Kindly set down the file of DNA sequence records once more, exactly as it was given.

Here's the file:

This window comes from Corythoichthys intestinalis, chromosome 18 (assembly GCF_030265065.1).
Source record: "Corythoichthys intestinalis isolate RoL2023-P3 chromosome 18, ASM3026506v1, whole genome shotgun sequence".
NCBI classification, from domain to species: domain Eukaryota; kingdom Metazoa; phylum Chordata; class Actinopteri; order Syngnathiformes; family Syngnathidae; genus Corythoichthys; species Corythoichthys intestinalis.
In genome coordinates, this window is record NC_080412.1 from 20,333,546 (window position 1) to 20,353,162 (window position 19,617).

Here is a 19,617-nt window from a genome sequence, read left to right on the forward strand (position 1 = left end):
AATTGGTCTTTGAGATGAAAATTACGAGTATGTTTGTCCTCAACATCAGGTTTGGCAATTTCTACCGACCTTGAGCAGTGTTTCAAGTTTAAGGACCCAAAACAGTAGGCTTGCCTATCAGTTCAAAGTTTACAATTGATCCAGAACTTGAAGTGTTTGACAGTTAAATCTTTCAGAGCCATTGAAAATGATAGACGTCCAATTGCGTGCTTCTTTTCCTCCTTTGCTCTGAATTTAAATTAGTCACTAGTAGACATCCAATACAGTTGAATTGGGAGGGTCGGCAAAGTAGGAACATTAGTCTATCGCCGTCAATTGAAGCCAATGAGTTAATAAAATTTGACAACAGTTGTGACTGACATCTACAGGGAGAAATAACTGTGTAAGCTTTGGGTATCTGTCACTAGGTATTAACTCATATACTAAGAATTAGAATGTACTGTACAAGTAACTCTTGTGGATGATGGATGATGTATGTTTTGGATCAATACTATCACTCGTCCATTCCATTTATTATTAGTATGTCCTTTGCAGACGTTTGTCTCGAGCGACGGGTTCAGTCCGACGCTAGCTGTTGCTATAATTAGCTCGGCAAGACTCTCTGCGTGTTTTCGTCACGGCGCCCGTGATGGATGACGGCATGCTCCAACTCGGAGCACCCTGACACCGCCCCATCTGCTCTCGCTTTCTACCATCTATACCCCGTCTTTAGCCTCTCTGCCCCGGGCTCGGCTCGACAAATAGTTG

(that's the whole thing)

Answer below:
This window comes from Corythoichthys intestinalis, chromosome 18 (assembly GCF_030265065.1).
Source record: "Corythoichthys intestinalis isolate RoL2023-P3 chromosome 18, ASM3026506v1, whole genome shotgun sequence".
NCBI classification, from domain to species: domain Eukaryota; kingdom Metazoa; phylum Chordata; class Actinopteri; order Syngnathiformes; family Syngnathidae; genus Corythoichthys; species Corythoichthys intestinalis.
In genome coordinates, this window is record NC_080412.1 from 20,333,546 (window position 1) to 20,353,162 (window position 19,617).

Here is a 19,617-nt window from a genome sequence, read left to right on the forward strand (position 1 = left end):
AATTGGTCTTTGAGATGAAAATTACGAGTATGTTTGTCCTCAACATCAGGTTTGGCAATTTCTACCGACCTTGAGCAGTGTTTCAAGTTTAAGGACCCAAAACAGTAGGCTTGCCTATCAGTTCAAAGTTTACAATTGATCCAGAACTTGAAGTGTTTGACAGTTAAATCTTTCAGAGCCATTGAAAATGATAGACGTCCAATTGCGTGCTTCTTTTCCTCCTTTGCTCTGAATTTAAATTAGTCACTAGTAGACATCCAATACAGTTGAATTGGGAGGGTCGGCAAAGTAGGAACATTAGTCTATCGCCGTCAATTGAAGCCAATGAGTTAATAAAATTTGACAACAGTTGTGACTGACATCTACAGGGAGAAATAACTGTGTAAGCTTTGGGTATCTGTCACTAGGTATTAACTCATATACTAAGAATTAGAATGTACTGTACAAGTAACTCTTGTGGATGATGGATGATGTATGTTTTGGATCAATACTATCACTCGTCCATTCCATTTATTATTAGTATGTCCTTTGCAGACGTTTGTCTCGAGCGACGGGTTCAGTCCGACGCTAGCTGTTGCTATAATTAGCTCGGCAAGACTCTCTGCGTGTTTTCGTCACGGCGCCCGTGATGGATGACGGCATGCTCCAACTCGGAGCACCCTGACACCGCCCCATCTGCTCTCGCTTTCTACCATCTATACCCCGTCTTTAGCCTCTCTGCCCCGGGCTCGGCTCGACAAATAGTTG